My grandfather was odd, shell-shocked. I loved sitting on his knee, sniffing and staring as he managed to chew mints and puff a pipe in the same breath. He never spoke of the “Great War” but I wear a Poppy in honour because it is easier than remembering my son.
Dedicated to education and being a father, E. F. S. Byrne has finally found more time to devote to his writing and is currently working on everything from very short flash stories to full-length novels. Samples and links to over thirty published stories can be read at efsbyrne.wordpress.com or follow him on Twitter at @efsbyrne
First the whispers
Then the shadows
His skin bites
He stands braced
Screams flash back
She wakes him
He leaves the sweat-soaked sheets
She makes oatmeal
He almost smiles
A goodbye kiss
She revisits her spell book
Patrick Yu says: It didn’t work out in the end.
At dusk she roams the neighborhood, peering into windows glowing with evening activity. Careful to avoid the families during daylight, she tries to catch glimpses of the people and feel the warmth of their homes. She sees only cartoons, the news, and football games on their large, colorful flat-screen TVs.
Carol Anne Harvey enjoys the challenge of writing a story in 50 words, but also likes telling an audience the longer version.
One afternoon together, after 412 days apart. If only we could stretch these hours to days, weeks even, maybe then we’d relax enough to find the right words to talk about my war at home, his war away.
Instead we part, saying a stilted goodbye, before he boards the train.
Laura Besley writes short fiction in the precious moments that her children are asleep. Her debut flash fiction collection, The Almost Mothers, will be published in 2020 by Dahlia Books. She tweets at @laurabesley.
She’d sit looking at the perennials starting to bud. Spring was in the air, with the promise of warmer days ahead.
She loved new life springing forth from her planting efforts.
Today the backfilling was done quietly, without hope of life being renewed, as we said goodbye at her graveside.
Connell writes a bit.
At the hospital, I find mum. She looks concerned, like I’m not dressed warm enough. I hold her hand, thank her for all she was and kiss her cold frown. On the wall there’s a whiteboard with her name scrawled on it and a section titled Patient’s Needs. It’s blank.
Giles Montgomery writes ads for a living and fiction for joy. Find him on Twitter at @gilesmon.
The story of the week for January 13 to 17 is…
The Sheriff by Adam Sirovátka
A Sense of Perspective by Andy Hedgecock
So many great stories passed through the site in the past year. Let’s take a look at the twelve finalists for the Story of the Year award!
Here are the 12 Story of the Month winners for 2019.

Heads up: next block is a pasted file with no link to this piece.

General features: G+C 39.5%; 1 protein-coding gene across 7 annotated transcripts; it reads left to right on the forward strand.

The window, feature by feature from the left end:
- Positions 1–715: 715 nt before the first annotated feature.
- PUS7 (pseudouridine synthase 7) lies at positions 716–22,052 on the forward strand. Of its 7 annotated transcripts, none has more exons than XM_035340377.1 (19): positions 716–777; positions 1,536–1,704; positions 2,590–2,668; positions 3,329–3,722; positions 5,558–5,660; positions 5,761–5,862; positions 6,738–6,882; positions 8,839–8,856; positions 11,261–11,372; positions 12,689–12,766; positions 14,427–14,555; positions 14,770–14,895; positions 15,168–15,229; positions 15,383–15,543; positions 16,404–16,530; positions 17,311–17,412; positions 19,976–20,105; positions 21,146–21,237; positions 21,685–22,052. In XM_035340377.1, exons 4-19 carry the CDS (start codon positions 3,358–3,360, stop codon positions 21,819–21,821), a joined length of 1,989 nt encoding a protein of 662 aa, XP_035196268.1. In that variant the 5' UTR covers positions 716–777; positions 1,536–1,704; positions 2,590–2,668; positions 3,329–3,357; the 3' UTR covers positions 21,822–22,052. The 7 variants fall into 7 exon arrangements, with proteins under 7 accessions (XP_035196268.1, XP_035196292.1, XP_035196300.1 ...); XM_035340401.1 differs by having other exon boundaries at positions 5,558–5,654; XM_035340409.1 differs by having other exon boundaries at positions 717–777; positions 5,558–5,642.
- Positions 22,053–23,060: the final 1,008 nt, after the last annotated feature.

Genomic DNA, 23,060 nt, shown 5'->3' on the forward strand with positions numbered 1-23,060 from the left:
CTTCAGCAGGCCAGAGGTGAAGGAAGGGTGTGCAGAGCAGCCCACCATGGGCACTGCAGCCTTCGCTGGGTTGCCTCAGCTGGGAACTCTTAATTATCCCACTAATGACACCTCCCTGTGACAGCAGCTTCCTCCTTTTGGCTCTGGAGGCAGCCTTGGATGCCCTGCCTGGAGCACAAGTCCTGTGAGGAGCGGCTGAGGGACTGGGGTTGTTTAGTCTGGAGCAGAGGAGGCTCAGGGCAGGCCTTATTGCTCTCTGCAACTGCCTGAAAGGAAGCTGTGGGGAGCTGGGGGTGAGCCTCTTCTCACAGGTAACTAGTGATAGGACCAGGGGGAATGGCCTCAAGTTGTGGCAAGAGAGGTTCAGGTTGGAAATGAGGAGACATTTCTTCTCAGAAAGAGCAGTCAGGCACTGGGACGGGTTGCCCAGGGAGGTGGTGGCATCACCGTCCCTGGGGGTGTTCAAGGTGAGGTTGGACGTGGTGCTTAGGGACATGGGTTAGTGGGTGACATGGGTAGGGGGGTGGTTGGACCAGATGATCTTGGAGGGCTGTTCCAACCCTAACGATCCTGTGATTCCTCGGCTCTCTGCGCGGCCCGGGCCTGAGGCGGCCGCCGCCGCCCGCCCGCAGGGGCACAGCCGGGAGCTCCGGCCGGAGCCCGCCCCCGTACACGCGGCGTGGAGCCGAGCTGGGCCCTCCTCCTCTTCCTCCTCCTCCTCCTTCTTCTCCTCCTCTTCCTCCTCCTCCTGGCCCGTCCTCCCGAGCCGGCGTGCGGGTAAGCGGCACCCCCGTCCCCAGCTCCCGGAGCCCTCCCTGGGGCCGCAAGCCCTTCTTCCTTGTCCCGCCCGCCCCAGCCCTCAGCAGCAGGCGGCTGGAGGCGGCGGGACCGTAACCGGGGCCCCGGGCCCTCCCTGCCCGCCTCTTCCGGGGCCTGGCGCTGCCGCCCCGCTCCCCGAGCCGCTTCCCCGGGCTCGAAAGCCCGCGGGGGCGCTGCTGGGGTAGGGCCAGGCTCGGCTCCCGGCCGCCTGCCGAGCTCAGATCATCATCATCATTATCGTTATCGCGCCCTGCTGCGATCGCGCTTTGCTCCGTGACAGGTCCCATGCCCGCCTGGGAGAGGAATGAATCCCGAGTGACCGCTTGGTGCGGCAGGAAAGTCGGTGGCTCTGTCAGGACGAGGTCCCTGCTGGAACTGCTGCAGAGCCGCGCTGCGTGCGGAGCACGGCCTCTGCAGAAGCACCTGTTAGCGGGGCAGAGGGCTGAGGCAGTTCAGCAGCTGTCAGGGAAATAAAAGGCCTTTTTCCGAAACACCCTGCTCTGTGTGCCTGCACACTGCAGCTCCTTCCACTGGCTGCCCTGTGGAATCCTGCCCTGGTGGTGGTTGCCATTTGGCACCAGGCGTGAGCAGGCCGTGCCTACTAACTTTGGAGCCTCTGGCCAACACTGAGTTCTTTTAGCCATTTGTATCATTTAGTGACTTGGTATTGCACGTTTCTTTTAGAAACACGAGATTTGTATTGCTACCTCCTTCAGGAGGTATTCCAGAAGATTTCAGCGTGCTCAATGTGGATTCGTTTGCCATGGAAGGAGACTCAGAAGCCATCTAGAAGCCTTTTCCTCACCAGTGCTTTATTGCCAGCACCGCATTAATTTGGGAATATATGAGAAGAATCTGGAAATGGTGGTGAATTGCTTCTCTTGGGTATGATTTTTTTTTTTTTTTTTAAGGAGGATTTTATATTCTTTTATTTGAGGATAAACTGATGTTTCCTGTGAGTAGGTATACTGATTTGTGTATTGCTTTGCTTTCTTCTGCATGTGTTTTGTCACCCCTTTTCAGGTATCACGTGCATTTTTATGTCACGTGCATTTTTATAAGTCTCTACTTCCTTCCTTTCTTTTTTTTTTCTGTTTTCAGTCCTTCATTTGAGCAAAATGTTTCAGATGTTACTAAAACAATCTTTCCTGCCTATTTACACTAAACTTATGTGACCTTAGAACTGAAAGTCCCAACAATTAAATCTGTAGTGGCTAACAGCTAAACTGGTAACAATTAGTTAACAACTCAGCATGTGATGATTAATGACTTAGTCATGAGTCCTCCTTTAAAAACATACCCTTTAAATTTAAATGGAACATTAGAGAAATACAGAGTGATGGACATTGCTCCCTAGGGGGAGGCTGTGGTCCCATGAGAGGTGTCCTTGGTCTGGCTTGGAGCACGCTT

JANUARY: Hunting Nightmares by Ran Walker
FEBRUARY: Toms by Roy Gomez
MARCH: Almost There by Ron. Lavalette
APRIL: Fifty-Word Story by Richard Day Gore
MAY: Forgotten by Trish Ridinger McKee
JUNE: The View After the Climb by Bob Thurber
JULY: After the Water by Evan McMurry
AUGUST: When the Dark Rain Blew Our Home Away by Michael H. Brownstein
SEPTEMBER: Create by Isla Elizabeth
OCTOBER: Mother Always Asked Uncle Art to Babysit by C. Christine Fair
NOVEMBER: Shadows by Dmitri Christopher
DECEMBER: Balloonman by Melody Leming-Wilson
The winner, as chosen by editor Tim Sevenhuysen, will be announced on Sunday, January 26!
The prize for the Story of the Year winner is:
- $50 (Canadian)
- Enshrinement in the 50WS Hall of Fame
Let everyone know your favourite story in the comments!
Throwback: In 2015, Bob Thurber won the Story of the Year award with his piece The Mapmaker’s Calligraphist Daughter. In 2016, Guy Preston took the prize with One Job Away From Retirement. The 2017 winner was Jennifer L. Freed, for Aunt Peg. In 2018, Constellations by Jonathan Kosik won the award. In 2019, Bob Thurber won his second Story of the Year award for The Summer of Sweet Mary (circa 1972).
Shoes have started to follow me around the Internet. What do they know about me already? I don’t want to touch them because I know what will happen if I do. It will only encourage them. There will be more of them. Legions of them, marching marching into my eyes.
Richard Neville is trying to write something every day. Today it was this. Only this.
Disdainful of the traffic, Bob, my golden retriever, bounded across the road towards me. This is very strange, I thought. Bob was killed by a truck two years ago.
As he cavorted and joyfully yelped beside me, I noticed that people had clustered around someone stretched out on the pavement.
John Young is an old chap, 73, a retired Criminal Justice social work manager in Scotland (CJS roughly equivalent to English / US Probation Service) and then University Hon Lecturer lecturing in Social Work ethics. He grapples with themes of limits, longings, and the images that these create.